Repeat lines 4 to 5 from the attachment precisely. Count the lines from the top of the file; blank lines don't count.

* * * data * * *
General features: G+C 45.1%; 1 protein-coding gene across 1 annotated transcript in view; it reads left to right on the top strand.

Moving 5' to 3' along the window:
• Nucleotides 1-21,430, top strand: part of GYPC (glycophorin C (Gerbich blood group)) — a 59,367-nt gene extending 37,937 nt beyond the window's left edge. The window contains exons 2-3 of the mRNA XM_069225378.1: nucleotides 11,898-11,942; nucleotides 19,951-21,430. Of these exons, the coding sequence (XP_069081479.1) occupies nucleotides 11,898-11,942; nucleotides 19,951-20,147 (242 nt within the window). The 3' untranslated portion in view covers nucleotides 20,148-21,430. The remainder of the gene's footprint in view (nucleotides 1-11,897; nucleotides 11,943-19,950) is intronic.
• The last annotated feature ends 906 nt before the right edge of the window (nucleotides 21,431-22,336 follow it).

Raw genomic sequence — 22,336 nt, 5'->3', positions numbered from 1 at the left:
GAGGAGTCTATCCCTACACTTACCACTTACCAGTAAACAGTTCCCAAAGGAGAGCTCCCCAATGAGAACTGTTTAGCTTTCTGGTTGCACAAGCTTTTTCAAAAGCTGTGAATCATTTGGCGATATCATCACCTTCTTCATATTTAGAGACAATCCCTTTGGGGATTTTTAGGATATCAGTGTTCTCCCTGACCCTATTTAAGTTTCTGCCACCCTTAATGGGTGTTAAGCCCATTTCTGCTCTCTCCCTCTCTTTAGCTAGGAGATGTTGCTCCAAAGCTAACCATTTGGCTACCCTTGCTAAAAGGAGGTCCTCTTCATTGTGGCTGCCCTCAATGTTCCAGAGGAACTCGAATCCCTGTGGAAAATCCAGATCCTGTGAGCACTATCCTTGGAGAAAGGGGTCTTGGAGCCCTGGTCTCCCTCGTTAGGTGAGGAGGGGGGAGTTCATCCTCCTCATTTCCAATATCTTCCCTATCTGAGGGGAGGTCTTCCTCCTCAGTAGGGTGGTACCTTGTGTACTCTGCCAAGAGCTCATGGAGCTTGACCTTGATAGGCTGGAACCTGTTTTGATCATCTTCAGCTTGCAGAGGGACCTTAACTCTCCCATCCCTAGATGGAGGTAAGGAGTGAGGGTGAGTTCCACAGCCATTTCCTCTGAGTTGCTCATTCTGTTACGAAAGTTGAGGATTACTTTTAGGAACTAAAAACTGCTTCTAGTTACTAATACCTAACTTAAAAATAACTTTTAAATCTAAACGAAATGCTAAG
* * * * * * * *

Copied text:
• The last annotated feature ends 906 nt before the right edge of the window (nucleotides 21,431-22,336 follow it).

Raw genomic sequence — 22,336 nt, 5'->3', positions numbered from 1 at the left: